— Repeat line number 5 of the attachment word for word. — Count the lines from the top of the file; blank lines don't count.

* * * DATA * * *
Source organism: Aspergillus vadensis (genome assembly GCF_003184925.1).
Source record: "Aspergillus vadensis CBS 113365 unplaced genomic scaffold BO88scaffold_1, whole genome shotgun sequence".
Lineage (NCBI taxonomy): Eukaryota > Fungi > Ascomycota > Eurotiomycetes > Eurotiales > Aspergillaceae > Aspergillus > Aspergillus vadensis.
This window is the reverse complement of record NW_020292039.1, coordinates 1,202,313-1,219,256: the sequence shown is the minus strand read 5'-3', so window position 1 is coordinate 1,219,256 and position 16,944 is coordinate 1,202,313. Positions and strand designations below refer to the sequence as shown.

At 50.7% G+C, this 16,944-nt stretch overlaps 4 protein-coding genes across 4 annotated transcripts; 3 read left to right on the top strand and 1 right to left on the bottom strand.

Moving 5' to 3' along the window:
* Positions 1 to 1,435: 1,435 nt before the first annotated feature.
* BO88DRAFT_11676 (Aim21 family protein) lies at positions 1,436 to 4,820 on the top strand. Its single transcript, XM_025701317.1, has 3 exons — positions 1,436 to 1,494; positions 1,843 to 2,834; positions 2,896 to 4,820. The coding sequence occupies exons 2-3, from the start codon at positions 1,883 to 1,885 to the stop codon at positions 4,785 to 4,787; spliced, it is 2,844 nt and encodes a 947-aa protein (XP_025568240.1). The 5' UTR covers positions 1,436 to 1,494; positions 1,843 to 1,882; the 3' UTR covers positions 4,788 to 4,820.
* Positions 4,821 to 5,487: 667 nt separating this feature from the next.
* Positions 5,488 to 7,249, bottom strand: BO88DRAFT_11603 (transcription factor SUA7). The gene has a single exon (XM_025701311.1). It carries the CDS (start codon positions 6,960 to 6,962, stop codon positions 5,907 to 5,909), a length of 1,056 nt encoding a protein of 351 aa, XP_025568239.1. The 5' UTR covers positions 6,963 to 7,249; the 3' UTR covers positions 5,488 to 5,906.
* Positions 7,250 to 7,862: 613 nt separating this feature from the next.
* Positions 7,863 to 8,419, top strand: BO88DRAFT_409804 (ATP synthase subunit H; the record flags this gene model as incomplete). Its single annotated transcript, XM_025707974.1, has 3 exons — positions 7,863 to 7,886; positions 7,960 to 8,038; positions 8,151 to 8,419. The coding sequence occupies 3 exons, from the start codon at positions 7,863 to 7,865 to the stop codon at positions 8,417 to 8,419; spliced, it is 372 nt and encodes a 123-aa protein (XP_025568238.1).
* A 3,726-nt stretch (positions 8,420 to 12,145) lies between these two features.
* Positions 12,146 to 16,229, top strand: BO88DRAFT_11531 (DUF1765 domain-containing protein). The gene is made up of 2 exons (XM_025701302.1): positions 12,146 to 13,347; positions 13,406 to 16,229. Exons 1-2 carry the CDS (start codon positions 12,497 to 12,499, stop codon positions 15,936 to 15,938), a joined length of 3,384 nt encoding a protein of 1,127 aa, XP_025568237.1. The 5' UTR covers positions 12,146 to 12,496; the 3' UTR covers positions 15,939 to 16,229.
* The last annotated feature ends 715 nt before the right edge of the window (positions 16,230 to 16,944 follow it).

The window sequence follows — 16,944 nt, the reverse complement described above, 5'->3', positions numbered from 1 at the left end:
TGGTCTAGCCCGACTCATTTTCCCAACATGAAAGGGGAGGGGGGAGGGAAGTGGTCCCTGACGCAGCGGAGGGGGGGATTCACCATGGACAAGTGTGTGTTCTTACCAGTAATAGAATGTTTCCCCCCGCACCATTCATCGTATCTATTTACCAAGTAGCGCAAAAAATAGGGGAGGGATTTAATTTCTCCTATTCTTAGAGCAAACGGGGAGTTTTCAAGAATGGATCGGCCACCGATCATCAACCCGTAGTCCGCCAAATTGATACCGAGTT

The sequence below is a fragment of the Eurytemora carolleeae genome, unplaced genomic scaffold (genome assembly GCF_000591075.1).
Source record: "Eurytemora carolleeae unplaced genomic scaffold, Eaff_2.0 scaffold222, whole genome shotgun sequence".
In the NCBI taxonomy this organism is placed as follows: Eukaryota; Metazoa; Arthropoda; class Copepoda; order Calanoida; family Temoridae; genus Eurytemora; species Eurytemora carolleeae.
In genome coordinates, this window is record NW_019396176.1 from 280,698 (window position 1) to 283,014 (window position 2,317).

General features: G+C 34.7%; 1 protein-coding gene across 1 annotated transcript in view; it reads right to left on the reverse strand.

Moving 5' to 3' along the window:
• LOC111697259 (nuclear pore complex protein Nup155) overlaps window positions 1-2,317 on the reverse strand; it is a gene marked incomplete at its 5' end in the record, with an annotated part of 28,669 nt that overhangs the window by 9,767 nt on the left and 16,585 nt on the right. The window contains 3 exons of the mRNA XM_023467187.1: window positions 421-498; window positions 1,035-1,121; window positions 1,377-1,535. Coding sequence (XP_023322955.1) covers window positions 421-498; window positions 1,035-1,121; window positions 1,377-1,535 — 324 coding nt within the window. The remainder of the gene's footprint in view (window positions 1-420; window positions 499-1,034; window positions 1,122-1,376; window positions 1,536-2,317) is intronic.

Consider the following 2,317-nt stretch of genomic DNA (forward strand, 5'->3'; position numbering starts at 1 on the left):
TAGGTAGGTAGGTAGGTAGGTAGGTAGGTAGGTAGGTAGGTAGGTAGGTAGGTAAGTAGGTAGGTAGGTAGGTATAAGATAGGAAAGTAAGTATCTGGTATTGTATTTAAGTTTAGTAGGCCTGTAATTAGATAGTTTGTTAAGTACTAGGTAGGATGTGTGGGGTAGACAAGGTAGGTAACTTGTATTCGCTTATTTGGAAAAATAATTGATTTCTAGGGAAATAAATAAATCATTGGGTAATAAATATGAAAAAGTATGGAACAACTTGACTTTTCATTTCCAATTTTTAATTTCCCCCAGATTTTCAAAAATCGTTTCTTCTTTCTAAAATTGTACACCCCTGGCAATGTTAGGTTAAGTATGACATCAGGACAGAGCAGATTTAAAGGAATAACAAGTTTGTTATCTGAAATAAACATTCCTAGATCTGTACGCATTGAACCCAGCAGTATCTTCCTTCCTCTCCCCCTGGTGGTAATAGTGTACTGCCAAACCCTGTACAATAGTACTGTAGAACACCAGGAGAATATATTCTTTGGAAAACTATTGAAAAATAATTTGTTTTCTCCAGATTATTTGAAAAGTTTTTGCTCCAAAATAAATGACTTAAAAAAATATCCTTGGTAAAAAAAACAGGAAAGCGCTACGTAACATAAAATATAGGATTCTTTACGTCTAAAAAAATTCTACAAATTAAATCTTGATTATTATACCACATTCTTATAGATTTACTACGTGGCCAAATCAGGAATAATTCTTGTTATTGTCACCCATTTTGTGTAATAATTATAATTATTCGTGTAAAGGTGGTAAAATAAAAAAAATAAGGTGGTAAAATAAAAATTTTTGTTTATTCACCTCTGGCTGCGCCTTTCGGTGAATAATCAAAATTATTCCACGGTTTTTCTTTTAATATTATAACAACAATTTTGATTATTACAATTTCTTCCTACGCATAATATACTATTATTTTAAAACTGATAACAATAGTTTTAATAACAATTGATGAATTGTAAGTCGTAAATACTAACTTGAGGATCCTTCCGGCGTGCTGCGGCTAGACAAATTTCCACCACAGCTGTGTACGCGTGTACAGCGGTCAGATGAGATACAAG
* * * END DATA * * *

At 50.7% G+C, this 16,944-nt stretch overlaps 4 protein-coding genes across 4 annotated transcripts; 3 read left to right on the top strand and 1 right to left on the bottom strand.